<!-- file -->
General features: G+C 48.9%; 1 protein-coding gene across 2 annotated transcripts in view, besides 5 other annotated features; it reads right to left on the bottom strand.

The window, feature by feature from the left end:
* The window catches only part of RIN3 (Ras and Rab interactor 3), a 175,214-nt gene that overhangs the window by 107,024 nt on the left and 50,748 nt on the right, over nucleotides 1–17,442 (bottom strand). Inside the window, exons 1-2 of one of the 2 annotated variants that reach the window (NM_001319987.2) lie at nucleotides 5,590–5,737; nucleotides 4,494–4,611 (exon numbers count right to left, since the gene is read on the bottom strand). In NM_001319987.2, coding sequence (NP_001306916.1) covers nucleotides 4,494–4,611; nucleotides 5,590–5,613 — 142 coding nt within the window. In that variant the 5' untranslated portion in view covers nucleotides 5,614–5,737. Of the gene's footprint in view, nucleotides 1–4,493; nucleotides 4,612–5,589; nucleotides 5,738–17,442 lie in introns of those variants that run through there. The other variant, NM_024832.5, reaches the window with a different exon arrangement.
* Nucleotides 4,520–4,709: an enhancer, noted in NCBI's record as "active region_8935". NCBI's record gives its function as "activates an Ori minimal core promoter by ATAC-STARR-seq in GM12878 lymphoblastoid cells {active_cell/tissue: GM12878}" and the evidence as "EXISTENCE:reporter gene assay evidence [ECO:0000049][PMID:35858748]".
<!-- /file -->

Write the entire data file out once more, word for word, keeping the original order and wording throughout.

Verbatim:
General features: G+C 48.9%; 1 protein-coding gene across 2 annotated transcripts in view, besides 5 other annotated features; it reads right to left on the bottom strand.

The window, feature by feature from the left end:
* The window catches only part of RIN3 (Ras and Rab interactor 3), a 175,214-nt gene that overhangs the window by 107,024 nt on the left and 50,748 nt on the right, over nucleotides 1–17,442 (bottom strand). Inside the window, exons 1-2 of one of the 2 annotated variants that reach the window (NM_001319987.2) lie at nucleotides 5,590–5,737; nucleotides 4,494–4,611 (exon numbers count right to left, since the gene is read on the bottom strand). In NM_001319987.2, coding sequence (NP_001306916.1) covers nucleotides 4,494–4,611; nucleotides 5,590–5,613 — 142 coding nt within the window. In that variant the 5' untranslated portion in view covers nucleotides 5,614–5,737. Of the gene's footprint in view, nucleotides 1–4,493; nucleotides 4,612–5,589; nucleotides 5,738–17,442 lie in introns of those variants that run through there. The other variant, NM_024832.5, reaches the window with a different exon arrangement.
* Nucleotides 4,520–4,709: an enhancer, noted in NCBI's record as "active region_8935". NCBI's record gives its function as "activates an Ori minimal core promoter by ATAC-STARR-seq in GM12878 lymphoblastoid cells {active_cell/tissue: GM12878}" and the evidence as "EXISTENCE:reporter gene assay evidence [ECO:0000049][PMID:35858748]".